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14 Anne @fANNEtasticfood February 13, 2014 at 10:54 am

Great question! My approach with olive oil is just like my approach with everything else: moderation. I love olive oil as a dipping sauce for crusty bread, or to saute garlic and onions, or on salads with balsamic vinegar, dijon mustard, and lemon juice. But I like other oils, too! For example — flaxseed oil and walnut oil are also awesome on salads (with the same vinegar + mustard + lemon juice combo) and are full of omega-3s. Oils, just like other foods, all have different nutrients to bring to the table – so don’t eat just one. Mix it up! And I wouldn’t recommend swallowing a tablespoon a day – that just doesn’t sound tasty. :)

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15 Courtney Cherico February 13, 2014 at 10:56 am

This is the best post I’ve seen here all year. Informative, easy to understand, and well-researched.

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16 Vanessa February 13, 2014 at 10:57 am

This was such an informative and well-written post. I have very recently increased my fat intake and have never felt better. I find that my meals are now much more satiating and I have more energy. My nails, hair and skin look and feel much healthier. I have also noticed that I have been craving sugary foods less. Thank you for this post, Anne. I will definitely check out your blog :-)

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17 Joy February 13, 2014 at 11:14 am

Yay! Awesome post. Incorporating “good” fats into my diet is something I’ve been concentrating on for the past year. Nice to know your take on it. Thanks Anne!

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18 Lauren February 13, 2014 at 11:56 am

This is excellent. Thank you for posting!

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19 Aishah @ Coffee, Love, Health February 13, 2014 at 12:09 pm

Such great information. My weight-loss journey starting with upping my fats and lowering my carbs and it helped me learn how to eat sooooo much. I also didn’t feel super deprived. I love Anne’s blog and her theory on eating and exercising.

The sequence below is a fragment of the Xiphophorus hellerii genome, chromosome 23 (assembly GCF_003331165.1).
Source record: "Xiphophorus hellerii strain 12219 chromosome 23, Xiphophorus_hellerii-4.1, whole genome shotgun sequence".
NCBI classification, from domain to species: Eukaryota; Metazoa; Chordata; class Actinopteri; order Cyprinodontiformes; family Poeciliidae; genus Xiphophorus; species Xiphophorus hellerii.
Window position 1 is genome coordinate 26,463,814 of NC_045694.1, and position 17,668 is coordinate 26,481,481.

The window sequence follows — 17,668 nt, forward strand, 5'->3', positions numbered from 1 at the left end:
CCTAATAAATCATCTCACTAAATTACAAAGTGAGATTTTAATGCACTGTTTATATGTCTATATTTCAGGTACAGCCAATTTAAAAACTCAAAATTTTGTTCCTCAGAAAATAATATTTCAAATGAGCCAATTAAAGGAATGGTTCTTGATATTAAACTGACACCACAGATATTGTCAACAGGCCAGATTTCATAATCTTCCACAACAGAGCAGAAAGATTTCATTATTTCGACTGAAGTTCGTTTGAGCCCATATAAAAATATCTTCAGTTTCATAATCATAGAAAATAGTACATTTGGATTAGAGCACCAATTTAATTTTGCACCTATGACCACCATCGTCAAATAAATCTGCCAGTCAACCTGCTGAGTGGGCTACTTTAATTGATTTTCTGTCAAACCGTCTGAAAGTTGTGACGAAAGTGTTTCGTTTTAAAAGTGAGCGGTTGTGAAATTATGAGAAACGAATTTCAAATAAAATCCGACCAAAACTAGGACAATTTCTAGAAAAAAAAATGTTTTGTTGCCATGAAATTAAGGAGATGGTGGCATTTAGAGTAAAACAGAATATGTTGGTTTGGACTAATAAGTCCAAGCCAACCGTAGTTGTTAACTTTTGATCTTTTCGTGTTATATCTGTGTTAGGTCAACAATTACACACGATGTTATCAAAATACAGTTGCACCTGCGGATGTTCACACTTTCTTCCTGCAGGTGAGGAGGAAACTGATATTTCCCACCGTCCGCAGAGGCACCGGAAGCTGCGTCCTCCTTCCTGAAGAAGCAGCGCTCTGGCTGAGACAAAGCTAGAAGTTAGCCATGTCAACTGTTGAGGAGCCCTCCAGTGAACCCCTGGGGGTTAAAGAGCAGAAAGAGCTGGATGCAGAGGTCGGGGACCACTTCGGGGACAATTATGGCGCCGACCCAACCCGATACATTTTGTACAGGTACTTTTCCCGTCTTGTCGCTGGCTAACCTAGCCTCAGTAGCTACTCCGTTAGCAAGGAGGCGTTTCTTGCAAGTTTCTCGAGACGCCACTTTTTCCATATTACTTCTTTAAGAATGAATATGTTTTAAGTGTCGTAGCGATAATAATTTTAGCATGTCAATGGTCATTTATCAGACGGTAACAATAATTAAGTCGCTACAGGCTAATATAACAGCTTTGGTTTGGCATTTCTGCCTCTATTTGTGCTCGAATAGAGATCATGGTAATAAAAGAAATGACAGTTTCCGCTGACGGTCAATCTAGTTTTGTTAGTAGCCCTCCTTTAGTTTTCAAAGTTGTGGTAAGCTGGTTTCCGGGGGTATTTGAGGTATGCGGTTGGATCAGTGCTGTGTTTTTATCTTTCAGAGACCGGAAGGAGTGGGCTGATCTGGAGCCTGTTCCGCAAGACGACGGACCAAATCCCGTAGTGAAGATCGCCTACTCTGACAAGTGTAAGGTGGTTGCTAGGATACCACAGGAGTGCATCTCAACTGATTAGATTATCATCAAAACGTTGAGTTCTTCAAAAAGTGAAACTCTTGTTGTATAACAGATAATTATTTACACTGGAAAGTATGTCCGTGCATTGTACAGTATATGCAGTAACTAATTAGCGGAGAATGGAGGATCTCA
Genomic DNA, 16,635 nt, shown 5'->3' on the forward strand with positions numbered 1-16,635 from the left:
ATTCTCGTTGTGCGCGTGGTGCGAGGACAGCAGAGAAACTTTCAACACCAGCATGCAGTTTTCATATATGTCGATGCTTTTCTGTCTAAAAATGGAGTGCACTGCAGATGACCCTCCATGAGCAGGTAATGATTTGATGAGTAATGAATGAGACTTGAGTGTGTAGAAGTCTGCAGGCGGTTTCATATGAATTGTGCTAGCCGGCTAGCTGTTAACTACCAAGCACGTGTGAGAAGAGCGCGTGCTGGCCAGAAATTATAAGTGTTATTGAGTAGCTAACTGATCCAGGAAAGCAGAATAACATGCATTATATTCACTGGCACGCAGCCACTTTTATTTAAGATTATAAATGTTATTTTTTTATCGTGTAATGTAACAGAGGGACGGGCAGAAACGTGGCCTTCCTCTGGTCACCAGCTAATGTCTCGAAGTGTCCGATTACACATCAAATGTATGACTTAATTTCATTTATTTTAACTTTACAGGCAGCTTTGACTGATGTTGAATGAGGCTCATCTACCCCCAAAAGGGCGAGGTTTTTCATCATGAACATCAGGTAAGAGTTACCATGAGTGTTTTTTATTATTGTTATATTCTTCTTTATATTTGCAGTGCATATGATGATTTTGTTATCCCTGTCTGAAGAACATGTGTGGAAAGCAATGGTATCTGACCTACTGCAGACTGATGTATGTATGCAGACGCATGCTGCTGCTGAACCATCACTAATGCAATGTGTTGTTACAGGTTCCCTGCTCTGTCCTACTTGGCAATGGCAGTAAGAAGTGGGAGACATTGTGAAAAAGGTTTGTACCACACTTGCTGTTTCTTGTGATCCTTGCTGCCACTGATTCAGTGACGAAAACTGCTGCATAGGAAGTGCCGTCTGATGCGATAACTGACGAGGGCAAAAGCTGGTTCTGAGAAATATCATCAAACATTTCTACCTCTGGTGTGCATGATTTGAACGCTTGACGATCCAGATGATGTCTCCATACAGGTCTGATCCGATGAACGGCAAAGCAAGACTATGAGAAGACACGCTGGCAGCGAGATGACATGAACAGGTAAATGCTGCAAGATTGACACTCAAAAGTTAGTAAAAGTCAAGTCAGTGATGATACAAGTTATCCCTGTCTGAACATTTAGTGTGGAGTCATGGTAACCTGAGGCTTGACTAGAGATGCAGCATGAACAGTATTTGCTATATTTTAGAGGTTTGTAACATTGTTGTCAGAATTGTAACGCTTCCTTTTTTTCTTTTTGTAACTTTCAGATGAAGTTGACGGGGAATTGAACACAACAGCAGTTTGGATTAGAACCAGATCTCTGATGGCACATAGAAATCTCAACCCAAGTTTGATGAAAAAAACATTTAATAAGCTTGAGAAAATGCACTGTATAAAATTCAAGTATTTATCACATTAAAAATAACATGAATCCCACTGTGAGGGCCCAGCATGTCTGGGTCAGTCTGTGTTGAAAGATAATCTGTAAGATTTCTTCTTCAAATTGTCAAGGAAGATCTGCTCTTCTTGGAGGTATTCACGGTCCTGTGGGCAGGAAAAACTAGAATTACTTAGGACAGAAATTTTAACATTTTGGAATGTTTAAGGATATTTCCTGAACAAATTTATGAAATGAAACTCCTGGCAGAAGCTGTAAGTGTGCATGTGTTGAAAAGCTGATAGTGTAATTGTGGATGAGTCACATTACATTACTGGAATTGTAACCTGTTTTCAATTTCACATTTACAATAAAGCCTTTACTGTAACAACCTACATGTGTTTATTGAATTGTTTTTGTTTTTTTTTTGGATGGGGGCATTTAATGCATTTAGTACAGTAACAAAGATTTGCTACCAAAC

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20 Anne @fannetasticfood February 14, 2014 at 9:51 am

Thank you so much for reading my blog, Aishah! :)

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21 Katie @ Peace Love & Oats February 13, 2014 at 12:33 pm

LOVE that you have all the science to back it up! Great post, Anne!

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22 Liz @ Tip Top Shape February 13, 2014 at 12:43 pm

Really interesting post!! It’s fascinating how diet trends from the 1980s (which were probably based more on marketing numbers than actually science) can so heavily impact how we eat today. I’m a big fan of just eating a balanced diet. I don’t deny myself anything, but at the same time if I have a burger for lunch I probably shouldn’t have another for dinner!

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23 Anne @fannetasticfood February 14, 2014 at 9:52 am

Yes, agree with this approach 100%!

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24 Elisabeth February 13, 2014 at 12:47 pm

So great to hear a RD preaching the healthiness of fats! I’m definitely a fats lover – they keep me full longer & they’re definitely healthier than the carby crap most Americans eat. I don’t eat a lot of carbohydrates (and the ones I do are from vegetables, a small amount of whole grains and a little fruit), but I eat 40% of my diet from fats & I have fantastic lipid numbers, including a triglyceride level of only 45 (normal is under 150) and an HDL of 60 (females should aim to be above 50).

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25 Nikita February 13, 2014 at 12:57 pm

Is there any way of balancing the omega-6 and omega-3 for vegetarians (do not eat fish)? Will fish oil supplement work? You wrote that flaxseed etc does not get converted to DHA and EPA easily so that made me worried. Also I deduce from the article that using canola oil is better than other vegetable oils in terms of omega-6 reduction. Is that true?

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26 Anne @fannetasticfood February 14, 2014 at 10:27 am